Although they incorporate a series of sales activities, and guide the sales person as to what they are expected to know, say and do at each stage, the stages themselves are intended to reflect the prospect’s progress.
This is a pivotal design decision: traditional approaches to pipeline management are typically based around a series of sales activity stages such as qualifying, demonstrating, proposing, etc., that bear little relation to the stage the customer has reached.
The two are often widely disconnected: sales people often fool themselves into believing that an opportunity is well advanced and likely to close soon, when as far as the prospect is concerned, they are not yet even convinced they need to take action, yet alone choose a supplier.
In fact, if there’s one piece of advice that I’d encourage you to adopt even if you do nothing else, it’s this one: base your “sales process” around your average customer’s typical buying journey. This simple change in mind-set will generate a stream of positive consequences that will enable you to dramatically improve the effectiveness of your sales process.
A FEW TECHNOLOGY RECOMMENDATIONS
Technology by itself won’t enable you to design an effective sales process. Simply implementing CRM is, whatever the claims of the vendors, never a miracle cure. You’ve got to get your thinking right and your process clear first. But once you have achieved this, there’s no doubt that technology can help - in a couple of critical areas.
No matter how attractive their user interfaces, most modern CRM systems still behave more like sales administration systems than practical and effective tools to guide sales behaviour. If like most of our clients, you’re a salesforce.com user, I recommend that you take a close look at solutions like Arpedio - an extension that makes it easy to embed a highly visual, simple-to-follow version of your defined sales process directly inside the salesforce user interface.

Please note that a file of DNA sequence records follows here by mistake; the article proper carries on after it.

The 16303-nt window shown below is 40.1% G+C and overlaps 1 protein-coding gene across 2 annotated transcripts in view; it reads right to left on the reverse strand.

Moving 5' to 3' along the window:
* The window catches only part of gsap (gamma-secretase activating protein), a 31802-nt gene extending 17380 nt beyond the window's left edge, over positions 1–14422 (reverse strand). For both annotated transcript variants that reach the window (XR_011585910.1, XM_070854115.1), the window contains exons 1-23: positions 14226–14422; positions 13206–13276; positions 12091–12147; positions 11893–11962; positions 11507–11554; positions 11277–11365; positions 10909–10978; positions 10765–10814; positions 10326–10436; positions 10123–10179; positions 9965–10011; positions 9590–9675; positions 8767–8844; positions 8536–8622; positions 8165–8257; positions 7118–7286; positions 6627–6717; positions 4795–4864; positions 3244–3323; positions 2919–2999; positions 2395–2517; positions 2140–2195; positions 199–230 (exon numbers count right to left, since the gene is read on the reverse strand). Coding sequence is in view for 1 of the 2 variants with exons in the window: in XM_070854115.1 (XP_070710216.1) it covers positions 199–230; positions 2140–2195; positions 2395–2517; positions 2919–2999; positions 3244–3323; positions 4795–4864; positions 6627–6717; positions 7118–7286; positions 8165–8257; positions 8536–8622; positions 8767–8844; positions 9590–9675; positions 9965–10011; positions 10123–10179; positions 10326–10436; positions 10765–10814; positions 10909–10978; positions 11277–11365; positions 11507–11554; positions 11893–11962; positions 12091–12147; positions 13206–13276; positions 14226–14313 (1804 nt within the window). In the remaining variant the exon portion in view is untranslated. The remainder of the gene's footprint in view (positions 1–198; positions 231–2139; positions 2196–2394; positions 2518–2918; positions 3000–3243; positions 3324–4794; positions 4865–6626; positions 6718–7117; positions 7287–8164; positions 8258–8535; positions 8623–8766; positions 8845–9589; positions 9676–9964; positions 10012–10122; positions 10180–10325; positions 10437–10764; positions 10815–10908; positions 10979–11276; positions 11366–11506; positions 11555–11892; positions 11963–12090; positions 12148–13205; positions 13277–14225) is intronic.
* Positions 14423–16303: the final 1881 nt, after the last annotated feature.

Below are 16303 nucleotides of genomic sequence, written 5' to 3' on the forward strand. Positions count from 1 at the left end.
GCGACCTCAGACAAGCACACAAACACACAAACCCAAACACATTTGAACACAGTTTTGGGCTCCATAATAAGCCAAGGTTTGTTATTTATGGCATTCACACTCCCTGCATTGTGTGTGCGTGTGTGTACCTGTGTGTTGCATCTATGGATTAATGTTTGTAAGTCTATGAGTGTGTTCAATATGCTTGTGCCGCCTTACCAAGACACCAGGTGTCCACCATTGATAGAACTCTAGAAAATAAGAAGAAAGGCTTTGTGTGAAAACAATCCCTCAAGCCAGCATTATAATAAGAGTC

If, on the other hand, you're not a committed salesforce.com user, then I'd recommend that you seriously evaluate Membrain as one of the leading sales-process-centric CRM solutions for complex sales environments. They have created an easy-to-use, highly visual environment that sales people love to use and can point to a series of impressive performance improvements amongst their growing customer base.
Reporting and analytics are another challenge: even if you’re a whiz at salesforce reporting, it’s still hard to get the all data you require and make the comparisons you need using the standard reporting tools. That’s where a dedicated sales analytics solution like InsightSquared can be so valuable: it enables you to extract, filter and visualise a remarkable amount of critical information about the effectiveness of your sales process and how you can improve it.
There’s much more ground that could be covered, but I hope that this article has allowed you to get a grasp of the basics. If you’d like to learn more, I recommend that you download copies of our guide to sales process design and an example of a one-page sales process.
I’ll leave you with a final thought: you might already have a “sales process” - but how much more effective could that process be if you adopted these 5 principles - and how much faster might you be able to grow your revenues?